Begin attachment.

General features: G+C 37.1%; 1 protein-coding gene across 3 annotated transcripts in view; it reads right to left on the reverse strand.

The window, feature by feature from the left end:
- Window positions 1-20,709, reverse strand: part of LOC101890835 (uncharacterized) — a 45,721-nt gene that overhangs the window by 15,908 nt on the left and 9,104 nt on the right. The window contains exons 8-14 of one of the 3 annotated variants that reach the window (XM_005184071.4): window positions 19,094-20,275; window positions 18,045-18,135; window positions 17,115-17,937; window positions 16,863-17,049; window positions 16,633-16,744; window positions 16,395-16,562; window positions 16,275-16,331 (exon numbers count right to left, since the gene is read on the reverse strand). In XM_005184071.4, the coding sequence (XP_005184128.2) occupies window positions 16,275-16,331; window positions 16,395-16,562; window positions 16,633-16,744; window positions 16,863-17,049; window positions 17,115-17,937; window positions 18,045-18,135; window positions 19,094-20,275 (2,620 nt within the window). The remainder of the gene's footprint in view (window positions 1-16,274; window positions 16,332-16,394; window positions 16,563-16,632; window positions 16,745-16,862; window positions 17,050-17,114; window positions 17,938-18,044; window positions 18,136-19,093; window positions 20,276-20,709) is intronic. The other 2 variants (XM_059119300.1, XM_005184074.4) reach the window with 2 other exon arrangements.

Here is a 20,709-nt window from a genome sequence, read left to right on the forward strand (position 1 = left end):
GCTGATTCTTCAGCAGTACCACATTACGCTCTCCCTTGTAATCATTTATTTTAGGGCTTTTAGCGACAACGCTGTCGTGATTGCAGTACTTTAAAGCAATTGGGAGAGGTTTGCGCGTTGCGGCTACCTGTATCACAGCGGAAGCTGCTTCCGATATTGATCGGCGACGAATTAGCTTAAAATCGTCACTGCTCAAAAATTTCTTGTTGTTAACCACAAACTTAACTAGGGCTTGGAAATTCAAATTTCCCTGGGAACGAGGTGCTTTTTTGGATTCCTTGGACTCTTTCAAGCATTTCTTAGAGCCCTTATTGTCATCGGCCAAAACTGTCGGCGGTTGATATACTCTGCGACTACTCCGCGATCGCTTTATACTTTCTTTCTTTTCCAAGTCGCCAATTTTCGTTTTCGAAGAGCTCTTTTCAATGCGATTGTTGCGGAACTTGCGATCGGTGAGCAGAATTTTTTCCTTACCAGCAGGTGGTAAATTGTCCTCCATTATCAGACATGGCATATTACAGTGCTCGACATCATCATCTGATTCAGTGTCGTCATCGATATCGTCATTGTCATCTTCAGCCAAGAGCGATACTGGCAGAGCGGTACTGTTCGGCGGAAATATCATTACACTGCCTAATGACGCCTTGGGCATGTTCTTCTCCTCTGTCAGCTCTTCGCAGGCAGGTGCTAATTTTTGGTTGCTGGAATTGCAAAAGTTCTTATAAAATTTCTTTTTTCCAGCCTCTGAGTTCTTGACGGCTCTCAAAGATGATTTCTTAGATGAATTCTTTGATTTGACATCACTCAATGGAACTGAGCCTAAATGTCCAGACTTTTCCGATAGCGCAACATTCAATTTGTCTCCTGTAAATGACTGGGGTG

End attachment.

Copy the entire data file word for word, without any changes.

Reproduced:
General features: G+C 37.1%; 1 protein-coding gene across 3 annotated transcripts in view; it reads right to left on the reverse strand.

The window, feature by feature from the left end:
- Window positions 1-20,709, reverse strand: part of LOC101890835 (uncharacterized) — a 45,721-nt gene that overhangs the window by 15,908 nt on the left and 9,104 nt on the right. The window contains exons 8-14 of one of the 3 annotated variants that reach the window (XM_005184071.4): window positions 19,094-20,275; window positions 18,045-18,135; window positions 17,115-17,937; window positions 16,863-17,049; window positions 16,633-16,744; window positions 16,395-16,562; window positions 16,275-16,331 (exon numbers count right to left, since the gene is read on the reverse strand). In XM_005184071.4, the coding sequence (XP_005184128.2) occupies window positions 16,275-16,331; window positions 16,395-16,562; window positions 16,633-16,744; window positions 16,863-17,049; window positions 17,115-17,937; window positions 18,045-18,135; window positions 19,094-20,275 (2,620 nt within the window). The remainder of the gene's footprint in view (window positions 1-16,274; window positions 16,332-16,394; window positions 16,563-16,632; window positions 16,745-16,862; window positions 17,050-17,114; window positions 17,938-18,044; window positions 18,136-19,093; window positions 20,276-20,709) is intronic. The other 2 variants (XM_059119300.1, XM_005184074.4) reach the window with 2 other exon arrangements.

Here is a 20,709-nt window from a genome sequence, read left to right on the forward strand (position 1 = left end):
GCTGATTCTTCAGCAGTACCACATTACGCTCTCCCTTGTAATCATTTATTTTAGGGCTTTTAGCGACAACGCTGTCGTGATTGCAGTACTTTAAAGCAATTGGGAGAGGTTTGCGCGTTGCGGCTACCTGTATCACAGCGGAAGCTGCTTCCGATATTGATCGGCGACGAATTAGCTTAAAATCGTCACTGCTCAAAAATTTCTTGTTGTTAACCACAAACTTAACTAGGGCTTGGAAATTCAAATTTCCCTGGGAACGAGGTGCTTTTTTGGATTCCTTGGACTCTTTCAAGCATTTCTTAGAGCCCTTATTGTCATCGGCCAAAACTGTCGGCGGTTGATATACTCTGCGACTACTCCGCGATCGCTTTATACTTTCTTTCTTTTCCAAGTCGCCAATTTTCGTTTTCGAAGAGCTCTTTTCAATGCGATTGTTGCGGAACTTGCGATCGGTGAGCAGAATTTTTTCCTTACCAGCAGGTGGTAAATTGTCCTCCATTATCAGACATGGCATATTACAGTGCTCGACATCATCATCTGATTCAGTGTCGTCATCGATATCGTCATTGTCATCTTCAGCCAAGAGCGATACTGGCAGAGCGGTACTGTTCGGCGGAAATATCATTACACTGCCTAATGACGCCTTGGGCATGTTCTTCTCCTCTGTCAGCTCTTCGCAGGCAGGTGCTAATTTTTGGTTGCTGGAATTGCAAAAGTTCTTATAAAATTTCTTTTTTCCAGCCTCTGAGTTCTTGACGGCTCTCAAAGATGATTTCTTAGATGAATTCTTTGATTTGACATCACTCAATGGAACTGAGCCTAAATGTCCAGACTTTTCCGATAGCGCAACATTCAATTTGTCTCCTGTAAATGACTGGGGTG